- Curvy Wife Guy drops music video for rap song ‘Chubby Sexy’ Friday 7:33 PM
- A ‘Black Mirror’ spinoff mini-series is coming to YouTube via Netflix Latin America Friday 5:56 PM
- Kanye West appears on David Letterman’s Netflix show to talk Trump, TMZ, and Drake Friday 3:27 PM
- QAnon believers link small-town arrest to deep state conspiracy without evidence Friday 1:58 PM
- Instagram photos showing prison conditions spark massive protest Friday 1:33 PM
- ‘Gay rat wedding’ headline sparks amazing new meme Friday 1:03 PM
- ‘I read a gossip piece’ meme mocks Moby’s Instagram post Friday 12:39 PM
- Rotten Tomatoes wants to see your ticket stub to leave a verified review Friday 11:46 AM
- ‘Sonic the Hedgehog’ movie delayed to 2020 to fix his look Friday 11:39 AM
- ‘Swamp Thing’ gets off to a promising start, but can it tell a convincing love story? Friday 11:34 AM
- ‘Falling on deaf ears’: ‘Queer Eye’ star sparks conversation about ableist idioms Friday 11:15 AM
- Parents are spending thousands on YouTube camps that teach kids how to be famous Friday 10:43 AM
- In season 2 of ‘She’s Gotta Have It,’ Spike Lee remains unapologetically himself Friday 10:36 AM
- Trump selling Pride shirts is a grotesque insult to the LGBTQ community Friday 10:27 AM
- Logan Paul is being mocked for pulling out of slapping competition Friday 9:57 AM
Smart home security is a bit more complicated than locking the front door.
If forecasts and research firms have it right, pretty much everything in your home might soon be connected to the internet, from your fridge to your coffee maker, your door lock, and maybe even your toilet. Several of your appliances might already be online.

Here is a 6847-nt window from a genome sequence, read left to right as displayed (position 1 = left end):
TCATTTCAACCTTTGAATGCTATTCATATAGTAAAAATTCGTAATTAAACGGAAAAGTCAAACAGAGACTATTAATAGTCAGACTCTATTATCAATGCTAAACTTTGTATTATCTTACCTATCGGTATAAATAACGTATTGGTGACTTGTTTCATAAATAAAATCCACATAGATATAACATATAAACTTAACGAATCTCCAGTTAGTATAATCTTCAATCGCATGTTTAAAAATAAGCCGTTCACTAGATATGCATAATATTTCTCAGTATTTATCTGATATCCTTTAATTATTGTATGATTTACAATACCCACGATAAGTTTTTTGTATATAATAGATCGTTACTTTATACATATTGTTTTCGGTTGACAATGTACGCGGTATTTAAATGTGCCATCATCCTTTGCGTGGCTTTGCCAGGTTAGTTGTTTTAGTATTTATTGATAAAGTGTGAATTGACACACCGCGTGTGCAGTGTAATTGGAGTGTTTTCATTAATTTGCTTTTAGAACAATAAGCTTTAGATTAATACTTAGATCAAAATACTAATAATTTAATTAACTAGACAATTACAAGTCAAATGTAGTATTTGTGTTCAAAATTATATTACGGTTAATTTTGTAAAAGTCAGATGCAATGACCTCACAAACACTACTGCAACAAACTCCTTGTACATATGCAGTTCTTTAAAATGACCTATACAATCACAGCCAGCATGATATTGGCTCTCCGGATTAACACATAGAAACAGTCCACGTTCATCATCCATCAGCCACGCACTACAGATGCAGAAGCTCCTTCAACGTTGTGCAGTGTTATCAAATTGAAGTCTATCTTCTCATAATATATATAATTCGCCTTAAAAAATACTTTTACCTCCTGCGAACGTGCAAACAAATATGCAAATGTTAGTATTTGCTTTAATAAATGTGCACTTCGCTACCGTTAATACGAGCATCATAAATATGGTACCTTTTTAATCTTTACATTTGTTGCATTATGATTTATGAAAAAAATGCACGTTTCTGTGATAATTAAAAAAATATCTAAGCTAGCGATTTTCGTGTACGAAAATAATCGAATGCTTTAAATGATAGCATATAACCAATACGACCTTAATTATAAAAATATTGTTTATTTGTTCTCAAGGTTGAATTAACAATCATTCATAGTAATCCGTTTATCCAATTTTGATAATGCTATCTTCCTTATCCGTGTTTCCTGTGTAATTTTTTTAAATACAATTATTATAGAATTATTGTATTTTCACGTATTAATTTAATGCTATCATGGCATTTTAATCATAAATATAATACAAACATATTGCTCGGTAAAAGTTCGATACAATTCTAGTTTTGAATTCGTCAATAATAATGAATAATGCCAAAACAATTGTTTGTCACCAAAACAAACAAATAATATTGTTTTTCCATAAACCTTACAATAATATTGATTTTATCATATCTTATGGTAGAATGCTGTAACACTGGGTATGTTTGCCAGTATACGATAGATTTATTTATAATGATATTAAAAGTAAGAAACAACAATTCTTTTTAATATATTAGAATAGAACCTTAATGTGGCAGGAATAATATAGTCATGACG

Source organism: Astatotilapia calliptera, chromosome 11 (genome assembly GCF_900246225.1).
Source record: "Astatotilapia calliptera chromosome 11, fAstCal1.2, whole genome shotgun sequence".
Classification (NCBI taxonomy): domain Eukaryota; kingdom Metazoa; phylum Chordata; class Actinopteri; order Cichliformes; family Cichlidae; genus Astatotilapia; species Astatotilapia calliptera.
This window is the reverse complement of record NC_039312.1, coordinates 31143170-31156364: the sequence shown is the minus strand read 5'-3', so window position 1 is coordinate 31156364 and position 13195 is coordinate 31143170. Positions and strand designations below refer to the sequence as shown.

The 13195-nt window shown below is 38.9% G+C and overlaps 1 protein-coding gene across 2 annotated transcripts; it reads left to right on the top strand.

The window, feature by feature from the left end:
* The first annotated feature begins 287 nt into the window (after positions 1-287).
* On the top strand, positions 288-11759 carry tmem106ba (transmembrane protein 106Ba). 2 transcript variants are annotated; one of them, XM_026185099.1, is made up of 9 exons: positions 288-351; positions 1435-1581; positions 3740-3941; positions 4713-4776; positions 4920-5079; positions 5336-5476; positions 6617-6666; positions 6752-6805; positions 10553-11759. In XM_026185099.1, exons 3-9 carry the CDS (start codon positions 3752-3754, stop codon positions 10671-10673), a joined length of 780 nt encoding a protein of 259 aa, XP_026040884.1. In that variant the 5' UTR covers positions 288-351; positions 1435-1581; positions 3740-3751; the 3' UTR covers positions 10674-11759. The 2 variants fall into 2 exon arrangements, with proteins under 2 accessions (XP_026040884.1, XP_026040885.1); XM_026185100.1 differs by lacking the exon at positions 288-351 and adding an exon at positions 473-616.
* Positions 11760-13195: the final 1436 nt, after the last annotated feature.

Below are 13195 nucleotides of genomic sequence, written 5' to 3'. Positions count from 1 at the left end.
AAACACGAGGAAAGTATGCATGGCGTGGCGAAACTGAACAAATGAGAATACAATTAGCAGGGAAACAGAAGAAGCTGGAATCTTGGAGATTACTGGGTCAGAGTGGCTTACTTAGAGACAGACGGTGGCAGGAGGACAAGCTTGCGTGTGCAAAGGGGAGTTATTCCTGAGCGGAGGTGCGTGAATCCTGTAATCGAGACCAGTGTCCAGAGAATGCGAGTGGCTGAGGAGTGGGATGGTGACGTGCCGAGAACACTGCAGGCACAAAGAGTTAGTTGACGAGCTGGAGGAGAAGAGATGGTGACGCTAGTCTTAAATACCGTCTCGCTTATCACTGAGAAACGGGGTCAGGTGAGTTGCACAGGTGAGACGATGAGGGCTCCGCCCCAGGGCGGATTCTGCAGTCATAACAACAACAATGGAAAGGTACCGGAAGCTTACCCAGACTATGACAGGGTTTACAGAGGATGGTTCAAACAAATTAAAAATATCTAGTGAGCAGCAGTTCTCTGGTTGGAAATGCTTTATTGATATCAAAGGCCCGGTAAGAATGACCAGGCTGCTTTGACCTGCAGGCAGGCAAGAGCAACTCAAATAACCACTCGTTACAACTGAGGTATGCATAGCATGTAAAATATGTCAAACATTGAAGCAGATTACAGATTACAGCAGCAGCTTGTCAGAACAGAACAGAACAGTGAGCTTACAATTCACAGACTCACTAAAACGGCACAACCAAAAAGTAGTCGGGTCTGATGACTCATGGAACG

While the Internet of Things (IoT) brings comfort, efficiency, and energy savings to your home, it will also create new attack vectors that hackers can exploit. In its current state, IoT security is abysmal, and many of the smart devices installed in homes are too dumb to protect themselves and can end up doing more harm than good.
For instance, the DDoS attack that cut access to major websites in large swaths of the U.S. last October was carried out through an IoT botnet, an army of compromised internet-connected devices doing the bidding of a hacker warlord.
So, if you want to prevent your smart home from turning against you or other people, here are a few tips that can help.
1) Always change default settings
Internet-connected devices often come with default passwords, and unfortunately as many users forgo changing factory settings, those devices become easily accessible to hackers. In fact devices with default passwords were the single largest contributor to the Mirai botnet, which was responsible for the October DDoS attack.
Remember that hackers can easily find devices on the internet. Therefore, your smart home’s first line of defense will be to change the default passwords for any new device you connect to the internet.
Also, every connected device has an ID that can be easily viewed by anyone who finds access to the device’s network (anyone with a smartphone, in most cases). Default device IDs often include the name of the manufacturer and device type. You’re better off changing the name to something nonsensical that only you can understand. This way you’ll make it a little bit harder for hackers to profile your network and find out what kind of devices you have installed.
2) Install the latest updates
There’s no such thing as a flawless device, and even the simplest of connected devices are often found to have exploitable vulnerabilities. Smart home gadgets are a study in this respect.